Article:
Foundation: This is knowledge of the platform. In order to understand how applications break, you need to understand how applications work. In this case, we are dealing with Windows-based applications. A strong foundation of knowledge can be obtained by reading up on the design and internals of the windows operating system, the Win32 API, the native NT API, etc. all help to build this foundation. You do not necessarily have to know everything there is to know about the windows operating system, but having a good understanding and the ability to reference development references will suffice. Even if you are not a programmer by trade, reading the Windows Internals book (sometimes several times) will open your eyes to how critical elements such as processes, threads, and objects work. The Windows Internals book (by Mark Russinovich, David Solomon, and Alex Ionescu) is now in its 6th edition and has been split into two volumes due to its mammoth size. In addition, you have several references online that you can research and reference. The Windows API is online at MSDN (http://msdn.microsoft.com/en-us/library/cc433218%28VS.85%29.aspx) and the Windows Drivers Kit (not needed as much for virtual applications) is also online at the WDK site (http://msdn.microsoft.com/en-us/windows/hardware/gg487428 for free. You can even have an offline reference for the Win32 and .NET API’s through the downloadable SDK’s (Windows 7 and .NET 4 here at http://www.microsoft.com/en-us/download/details.aspx?id=8279)
Operational: This is knowledge of the tool. Assume the example is Process Monitor, you have to be able to efficiently leverage the right feature when needed. Since Process Monitor is the most commonly used tool used in troubleshooting virtual applications, it is essential that you understand all of the features. For any Sysinternals Tool, I would recommend the Sysinternals Administrator's Reference by Mark Russinovich and Aaron Margosis. In the case of Process Monitor, everything useful regarding the tool is discussed. Once you know how the tool is used, you can then proceed to apply its uses to the right task.
Application Context: This is the context of the failure within the application. You cannot teach a tool if you do not know the right context of the tool especially when the use of the tool will vary from issue to issue. The application that yields an “UNKNOWN ERROR” must be troubleshot differently from an application that performs poorly, crashes, freezes, disappears without a trace, etc. I find this to be the most important skillset – the “X” factor, or so-called “Art” of troubleshooting. Those who are great at this tend to know context and thus, are able to isolate quicker.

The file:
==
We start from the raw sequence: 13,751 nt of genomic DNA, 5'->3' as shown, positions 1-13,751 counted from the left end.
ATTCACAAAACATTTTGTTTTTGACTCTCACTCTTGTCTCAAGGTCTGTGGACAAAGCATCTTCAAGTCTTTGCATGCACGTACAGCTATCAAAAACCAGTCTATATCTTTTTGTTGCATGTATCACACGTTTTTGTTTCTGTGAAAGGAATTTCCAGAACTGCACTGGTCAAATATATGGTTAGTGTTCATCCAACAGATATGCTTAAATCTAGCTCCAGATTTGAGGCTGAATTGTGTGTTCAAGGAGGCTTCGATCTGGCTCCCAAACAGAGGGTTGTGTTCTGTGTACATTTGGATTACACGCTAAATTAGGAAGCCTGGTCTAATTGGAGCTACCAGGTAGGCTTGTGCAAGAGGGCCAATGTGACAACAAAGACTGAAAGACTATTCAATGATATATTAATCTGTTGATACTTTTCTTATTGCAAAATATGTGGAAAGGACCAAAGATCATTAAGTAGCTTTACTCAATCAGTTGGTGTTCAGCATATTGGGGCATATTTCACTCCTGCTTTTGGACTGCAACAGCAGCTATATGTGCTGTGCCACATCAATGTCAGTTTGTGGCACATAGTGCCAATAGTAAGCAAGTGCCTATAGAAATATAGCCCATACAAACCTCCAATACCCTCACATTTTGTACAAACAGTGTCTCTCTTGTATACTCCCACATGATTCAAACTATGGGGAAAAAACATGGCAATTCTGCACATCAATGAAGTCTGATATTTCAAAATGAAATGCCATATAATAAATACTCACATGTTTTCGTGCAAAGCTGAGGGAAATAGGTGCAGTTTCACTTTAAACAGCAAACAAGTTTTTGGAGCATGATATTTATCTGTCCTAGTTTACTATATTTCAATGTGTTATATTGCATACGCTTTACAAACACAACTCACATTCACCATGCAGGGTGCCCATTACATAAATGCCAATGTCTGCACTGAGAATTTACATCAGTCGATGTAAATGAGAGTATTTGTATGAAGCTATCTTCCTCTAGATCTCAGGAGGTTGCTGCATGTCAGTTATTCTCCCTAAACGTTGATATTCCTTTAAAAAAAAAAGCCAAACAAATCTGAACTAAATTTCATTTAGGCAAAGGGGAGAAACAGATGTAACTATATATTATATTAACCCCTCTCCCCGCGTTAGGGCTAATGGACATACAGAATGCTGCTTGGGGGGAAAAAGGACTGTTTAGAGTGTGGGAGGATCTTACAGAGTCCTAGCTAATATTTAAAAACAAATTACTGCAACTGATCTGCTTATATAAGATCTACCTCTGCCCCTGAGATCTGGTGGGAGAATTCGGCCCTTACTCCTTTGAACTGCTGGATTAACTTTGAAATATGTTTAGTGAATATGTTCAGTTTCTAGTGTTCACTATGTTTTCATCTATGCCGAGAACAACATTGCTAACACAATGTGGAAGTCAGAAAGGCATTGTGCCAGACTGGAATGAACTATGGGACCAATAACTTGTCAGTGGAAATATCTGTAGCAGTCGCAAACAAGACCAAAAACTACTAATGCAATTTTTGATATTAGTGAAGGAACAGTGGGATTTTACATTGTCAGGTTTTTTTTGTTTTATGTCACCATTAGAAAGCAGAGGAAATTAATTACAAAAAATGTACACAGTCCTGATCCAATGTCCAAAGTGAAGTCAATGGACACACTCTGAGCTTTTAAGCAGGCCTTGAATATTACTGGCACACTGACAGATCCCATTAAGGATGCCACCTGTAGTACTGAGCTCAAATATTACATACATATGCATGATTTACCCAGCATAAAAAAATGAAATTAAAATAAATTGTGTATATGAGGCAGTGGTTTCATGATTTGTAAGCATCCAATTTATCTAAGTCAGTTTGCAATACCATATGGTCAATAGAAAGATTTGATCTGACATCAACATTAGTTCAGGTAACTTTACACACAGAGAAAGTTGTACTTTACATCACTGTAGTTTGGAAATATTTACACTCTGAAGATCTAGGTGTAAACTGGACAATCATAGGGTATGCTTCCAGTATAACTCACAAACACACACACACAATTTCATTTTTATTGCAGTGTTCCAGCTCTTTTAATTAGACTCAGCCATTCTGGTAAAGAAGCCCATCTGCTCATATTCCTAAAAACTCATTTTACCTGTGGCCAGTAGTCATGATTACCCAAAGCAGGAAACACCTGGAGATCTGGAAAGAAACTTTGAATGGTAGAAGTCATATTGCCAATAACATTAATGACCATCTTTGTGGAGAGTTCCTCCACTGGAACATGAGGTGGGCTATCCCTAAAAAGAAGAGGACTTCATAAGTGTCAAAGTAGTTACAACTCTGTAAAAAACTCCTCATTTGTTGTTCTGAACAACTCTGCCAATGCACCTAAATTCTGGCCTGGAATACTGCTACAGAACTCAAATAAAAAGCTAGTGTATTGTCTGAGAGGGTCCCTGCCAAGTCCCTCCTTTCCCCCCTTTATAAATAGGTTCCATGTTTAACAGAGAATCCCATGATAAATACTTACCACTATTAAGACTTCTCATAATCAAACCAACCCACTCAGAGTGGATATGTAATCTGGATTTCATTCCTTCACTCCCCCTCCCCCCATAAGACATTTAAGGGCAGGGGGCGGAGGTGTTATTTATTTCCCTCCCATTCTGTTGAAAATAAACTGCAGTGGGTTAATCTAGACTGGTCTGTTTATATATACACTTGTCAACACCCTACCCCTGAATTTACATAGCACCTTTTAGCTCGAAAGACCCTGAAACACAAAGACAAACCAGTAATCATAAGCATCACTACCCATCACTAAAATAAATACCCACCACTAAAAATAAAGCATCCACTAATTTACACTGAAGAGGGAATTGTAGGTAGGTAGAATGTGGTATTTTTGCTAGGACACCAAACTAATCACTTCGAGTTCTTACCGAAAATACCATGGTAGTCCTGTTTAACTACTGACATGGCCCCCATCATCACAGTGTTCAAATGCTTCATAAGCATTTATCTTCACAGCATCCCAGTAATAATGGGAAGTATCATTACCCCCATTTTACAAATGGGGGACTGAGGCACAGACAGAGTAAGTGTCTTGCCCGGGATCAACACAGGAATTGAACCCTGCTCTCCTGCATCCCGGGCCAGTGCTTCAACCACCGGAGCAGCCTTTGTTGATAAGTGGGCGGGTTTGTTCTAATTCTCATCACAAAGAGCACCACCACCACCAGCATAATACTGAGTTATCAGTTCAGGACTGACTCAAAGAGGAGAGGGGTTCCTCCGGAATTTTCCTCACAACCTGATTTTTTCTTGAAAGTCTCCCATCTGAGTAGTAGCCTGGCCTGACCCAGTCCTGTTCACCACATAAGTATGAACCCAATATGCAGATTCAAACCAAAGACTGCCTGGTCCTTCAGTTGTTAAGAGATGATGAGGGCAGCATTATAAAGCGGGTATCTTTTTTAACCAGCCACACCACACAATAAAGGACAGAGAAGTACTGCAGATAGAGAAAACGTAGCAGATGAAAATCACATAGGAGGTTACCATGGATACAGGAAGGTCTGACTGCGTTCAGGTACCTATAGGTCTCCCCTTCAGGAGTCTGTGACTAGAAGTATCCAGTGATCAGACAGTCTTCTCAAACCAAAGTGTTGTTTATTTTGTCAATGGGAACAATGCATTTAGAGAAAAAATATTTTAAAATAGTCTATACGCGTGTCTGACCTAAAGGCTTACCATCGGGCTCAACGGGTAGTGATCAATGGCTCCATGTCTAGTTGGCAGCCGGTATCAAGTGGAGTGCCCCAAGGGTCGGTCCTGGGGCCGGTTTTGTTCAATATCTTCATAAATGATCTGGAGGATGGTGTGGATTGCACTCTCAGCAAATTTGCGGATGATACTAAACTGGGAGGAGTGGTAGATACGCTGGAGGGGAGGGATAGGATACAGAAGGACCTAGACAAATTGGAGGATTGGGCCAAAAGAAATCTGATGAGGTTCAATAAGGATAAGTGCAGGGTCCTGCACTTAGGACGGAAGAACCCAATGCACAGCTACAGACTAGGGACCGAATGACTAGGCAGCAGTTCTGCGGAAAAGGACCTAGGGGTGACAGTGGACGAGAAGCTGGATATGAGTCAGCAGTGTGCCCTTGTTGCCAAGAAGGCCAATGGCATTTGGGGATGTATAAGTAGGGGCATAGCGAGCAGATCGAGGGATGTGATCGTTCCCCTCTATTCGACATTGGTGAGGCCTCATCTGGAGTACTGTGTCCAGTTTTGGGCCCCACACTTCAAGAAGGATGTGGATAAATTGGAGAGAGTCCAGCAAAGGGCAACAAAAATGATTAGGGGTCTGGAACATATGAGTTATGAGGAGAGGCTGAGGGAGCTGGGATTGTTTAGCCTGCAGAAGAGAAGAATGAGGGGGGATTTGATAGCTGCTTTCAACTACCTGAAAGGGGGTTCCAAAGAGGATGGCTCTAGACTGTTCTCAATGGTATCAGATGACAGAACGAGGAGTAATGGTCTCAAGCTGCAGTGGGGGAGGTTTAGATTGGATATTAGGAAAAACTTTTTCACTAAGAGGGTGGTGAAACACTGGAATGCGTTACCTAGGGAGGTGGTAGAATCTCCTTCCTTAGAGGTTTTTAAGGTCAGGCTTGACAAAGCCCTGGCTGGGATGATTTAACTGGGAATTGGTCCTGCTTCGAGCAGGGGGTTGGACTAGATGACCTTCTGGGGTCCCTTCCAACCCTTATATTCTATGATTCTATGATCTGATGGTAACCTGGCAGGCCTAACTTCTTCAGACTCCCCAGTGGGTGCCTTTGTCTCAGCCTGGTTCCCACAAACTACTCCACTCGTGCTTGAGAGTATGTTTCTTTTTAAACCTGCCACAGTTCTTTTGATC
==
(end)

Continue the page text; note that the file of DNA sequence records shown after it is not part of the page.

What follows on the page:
You may find this overwhelming at first . . .
. . . and it will take practice and repetition. But like any “art” the improvement will come and you will begin to develop your own style.
Sequencing is not Virtualization and Virtualization is not Sequencing
A final note: There are big differences between “sequencing problems” and problems that are actually virtualization issues where an application is not functioning as expected. Often virtualization problems are labeled as “sequencing problems” when in fact, no problems occurred during sequencing. The problem occurred *AFTER* sequencing. Now it is true that the resolution to the virtualization problem may result in a modification to the sequencing process (i.e. a custom recipe.) True “sequencing” issues rear their ugly heads during the actual sequencing of an application.
Great article Steve! I have my own strategy too. Like you said, when there's no SME for the application itself it can making it challenging, that's when you need to do some reverse engineering and use the 'oul noggin.
Very useful information!
We work a lot packaging applications and we've developed our own tool to troubleshoot: SpyStudio. Process Monitor lacks of user-mode information and the errors that it shows are not meaningful. With SpyStudio, you can see lot of user-mode information such as COM object and Windows creation, environment variables queries, application exceptions and other information. In addition to this, you can compare 2 traces which is very useful when you can trace a working application running on the base and the faulty one in the virtual environment.
Thank you very much for your information and insight!